Just over a year ago, the public heard President Donald Trump’s Supreme Court nominee Brett Kavanaugh testify before Congress.
Kavanaugh’s remarks that day had little to do with his career and professional background, centering instead on allegations of sexual assault brought against him by Christine Blasey Ford.
The events leading up to that day of testimony – and the aftermath for Kavanaugh, who was sworn in as a Supreme Court justice just days later – are chronicled in the new book “The Education of Brett Kavanaugh: An Investigation.”
The book, from New York Times reporters Robin Pogrebin and Kate Kelly, includes new details from Blasey Ford and a second woman who accused Kavanaugh of sexual misconduct, Deborah Ramirez.
Pogrebin and Kelly join us in conversation.
Below, an excerpt from “The Education of Brett Kavanaugh.”
Alea Iacta Est
The Die Has Been Cast
At nine o'clock on the evening of July 9, 2018, President Donald J. Trump gathered an audience in the White House's East Room to nominate Brett Kavanaugh to the Supreme Court. The judge, wearing a dark suit and crisp white shirt, was flanked by his two young daughters, Margaret and Liza, and his wife, Ashley, who stood smiling beside him.
A showman who relished his moments on camera, Trump joked about how he had rarely seen an East Room reception as warm as the one that Kavanaugh had received. Otherwise, the president was uncharacteristically disciplined as he read his speech from the teleprompter. "Judge Kavanaugh has impeccable credentials, unsurpassed qualifications, and a proven commitment to equal justice under the law," Trump said, clasping the podium with both hands. "He's a brilliant jurist, with a clear and effective writing style, universally regarded as one of the finest and sharpest legal minds of our time."
Kavanaugh then switched places with Trump, taking in the room as the crowd enthusiastically applauded. His parents were in the front row, seated next to First Lady Melania Trump. Nearby was Father John Enzler, the local Catholic Charities president, for whom Kavanaugh had once served as an altar boy. Zina Bash, one of Kavanaugh's favorite former law clerks, was in the second row, not far from his friend Roman Martinez, another former clerk, now a Supreme Court litigator, who caught Kavanaugh's eye and flashed him a quick thumbs-up.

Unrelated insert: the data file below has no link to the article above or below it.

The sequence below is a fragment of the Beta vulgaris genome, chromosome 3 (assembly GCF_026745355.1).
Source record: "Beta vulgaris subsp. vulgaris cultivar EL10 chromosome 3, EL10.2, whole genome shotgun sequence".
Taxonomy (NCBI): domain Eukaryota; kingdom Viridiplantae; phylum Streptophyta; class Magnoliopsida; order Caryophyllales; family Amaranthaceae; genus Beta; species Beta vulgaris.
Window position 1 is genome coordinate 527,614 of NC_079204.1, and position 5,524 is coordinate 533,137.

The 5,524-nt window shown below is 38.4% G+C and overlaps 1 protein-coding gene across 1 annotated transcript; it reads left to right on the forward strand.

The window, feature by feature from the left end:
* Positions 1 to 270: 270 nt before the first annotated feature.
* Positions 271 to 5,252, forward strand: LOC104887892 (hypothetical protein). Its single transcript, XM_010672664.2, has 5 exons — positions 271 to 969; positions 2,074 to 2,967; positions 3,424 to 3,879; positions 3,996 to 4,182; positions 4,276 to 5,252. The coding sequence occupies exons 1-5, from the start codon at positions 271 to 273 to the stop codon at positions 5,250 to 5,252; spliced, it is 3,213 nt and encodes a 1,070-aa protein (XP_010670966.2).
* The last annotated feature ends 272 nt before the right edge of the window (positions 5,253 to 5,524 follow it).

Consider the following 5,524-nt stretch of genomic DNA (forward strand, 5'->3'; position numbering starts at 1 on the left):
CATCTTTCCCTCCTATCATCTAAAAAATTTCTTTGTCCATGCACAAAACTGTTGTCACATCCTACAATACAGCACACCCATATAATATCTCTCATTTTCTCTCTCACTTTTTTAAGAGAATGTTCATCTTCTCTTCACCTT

Kavanaugh thanked the president for his warm remarks and said he was "deeply honored" to have been named to replace Justice Anthony M. Kennedy, for whom he had once clerked. He recognized his parents, his wife, and their children, brushing back what appeared to be tears of joy.
"Margaret loves sports, and she loves to read," he said of his older daughter, a tall, blond-haired basketball player. "Liza loves sports, and she loves to talk," he added, exchanging a grin and a quick hand slap with his younger daughter, a smaller brunette. He poked fun at his own nickname among the girls on his daughter's basketball team, "Coach K," implying with a furrowed brow and faux grimace that he was unworthy of the name most commonly attached to Mike Krzyzewski, the famed Duke University men's basketball coach.
Finally, he turned to the nomination process about to commence.
"Tomorrow, I begin meeting with members of the Senate, which plays an essential role in this process," Kavanaugh said. "I will tell each senator that I revere the Constitution. I believe that an independent judiciary is the crown jewel of our constitutional republic. If confirmed by the Senate, I will keep an open mind in every case, and I will always strive to preserve the Constitution of the United States and the American rule of law."
The moment was understandably heady. Kavanaugh had worked his whole life toward a Supreme Court nomination. He had studied at prestigious schools, apprenticed himself to powerful mentors, mastered Washington politics. He had also remembered his origins, staying true to old friends and maintaining his Catholic traditions. But nothing had prepared him for the perils he would face in the next few weeks. Those would be an education of a very different kind.
The Education of Brett Kavanaugh: An Investigation by Robin Pogrebin and Kate Kelly, published on September 17th by Portfolio, an imprint of Penguin Publishing Group, a division of Penguin Random House, LLC. © 2019 by Robin Pogrebin and Kate Kelly.